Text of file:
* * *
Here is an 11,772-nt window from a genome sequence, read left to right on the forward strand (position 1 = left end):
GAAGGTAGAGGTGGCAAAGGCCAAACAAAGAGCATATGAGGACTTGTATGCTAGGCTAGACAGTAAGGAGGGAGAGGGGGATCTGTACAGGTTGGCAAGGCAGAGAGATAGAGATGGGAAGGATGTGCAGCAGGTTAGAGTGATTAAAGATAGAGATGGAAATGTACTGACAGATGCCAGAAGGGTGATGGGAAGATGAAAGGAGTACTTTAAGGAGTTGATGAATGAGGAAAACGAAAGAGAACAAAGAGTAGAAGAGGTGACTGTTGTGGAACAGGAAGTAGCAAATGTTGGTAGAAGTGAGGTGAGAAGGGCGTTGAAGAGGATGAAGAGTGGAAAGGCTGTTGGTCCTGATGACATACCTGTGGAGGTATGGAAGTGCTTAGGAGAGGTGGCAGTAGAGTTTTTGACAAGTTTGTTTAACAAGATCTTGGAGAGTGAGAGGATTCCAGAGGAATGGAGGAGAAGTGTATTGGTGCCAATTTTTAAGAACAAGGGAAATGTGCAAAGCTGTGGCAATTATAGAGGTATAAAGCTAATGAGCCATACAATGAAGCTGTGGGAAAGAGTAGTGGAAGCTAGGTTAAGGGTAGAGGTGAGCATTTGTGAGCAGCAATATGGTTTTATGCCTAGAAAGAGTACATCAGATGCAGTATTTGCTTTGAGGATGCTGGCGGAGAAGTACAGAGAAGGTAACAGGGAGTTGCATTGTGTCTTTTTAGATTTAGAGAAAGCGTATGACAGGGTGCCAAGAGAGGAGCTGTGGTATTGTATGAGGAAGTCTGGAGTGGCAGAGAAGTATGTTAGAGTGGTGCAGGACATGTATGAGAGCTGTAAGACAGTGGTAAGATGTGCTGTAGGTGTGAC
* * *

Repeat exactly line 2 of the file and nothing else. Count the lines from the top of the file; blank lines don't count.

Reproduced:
GAAGGTAGAGGTGGCAAAGGCCAAACAAAGAGCATATGAGGACTTGTATGCTAGGCTAGACAGTAAGGAGGGAGAGGGGGATCTGTACAGGTTGGCAAGGCAGAGAGATAGAGATGGGAAGGATGTGCAGCAGGTTAGAGTGATTAAAGATAGAGATGGAAATGTACTGACAGATGCCAGAAGGGTGATGGGAAGATGAAAGGAGTACTTTAAGGAGTTGATGAATGAGGAAAACGAAAGAGAACAAAGAGTAGAAGAGGTGACTGTTGTGGAACAGGAAGTAGCAAATGTTGGTAGAAGTGAGGTGAGAAGGGCGTTGAAGAGGATGAAGAGTGGAAAGGCTGTTGGTCCTGATGACATACCTGTGGAGGTATGGAAGTGCTTAGGAGAGGTGGCAGTAGAGTTTTTGACAAGTTTGTTTAACAAGATCTTGGAGAGTGAGAGGATTCCAGAGGAATGGAGGAGAAGTGTATTGGTGCCAATTTTTAAGAACAAGGGAAATGTGCAAAGCTGTGGCAATTATAGAGGTATAAAGCTAATGAGCCATACAATGAAGCTGTGGGAAAGAGTAGTGGAAGCTAGGTTAAGGGTAGAGGTGAGCATTTGTGAGCAGCAATATGGTTTTATGCCTAGAAAGAGTACATCAGATGCAGTATTTGCTTTGAGGATGCTGGCGGAGAAGTACAGAGAAGGTAACAGGGAGTTGCATTGTGTCTTTTTAGATTTAGAGAAAGCGTATGACAGGGTGCCAAGAGAGGAGCTGTGGTATTGTATGAGGAAGTCTGGAGTGGCAGAGAAGTATGTTAGAGTGGTGCAGGACATGTATGAGAGCTGTAAGACAGTGGTAAGATGTGCTGTAGGTGTGAC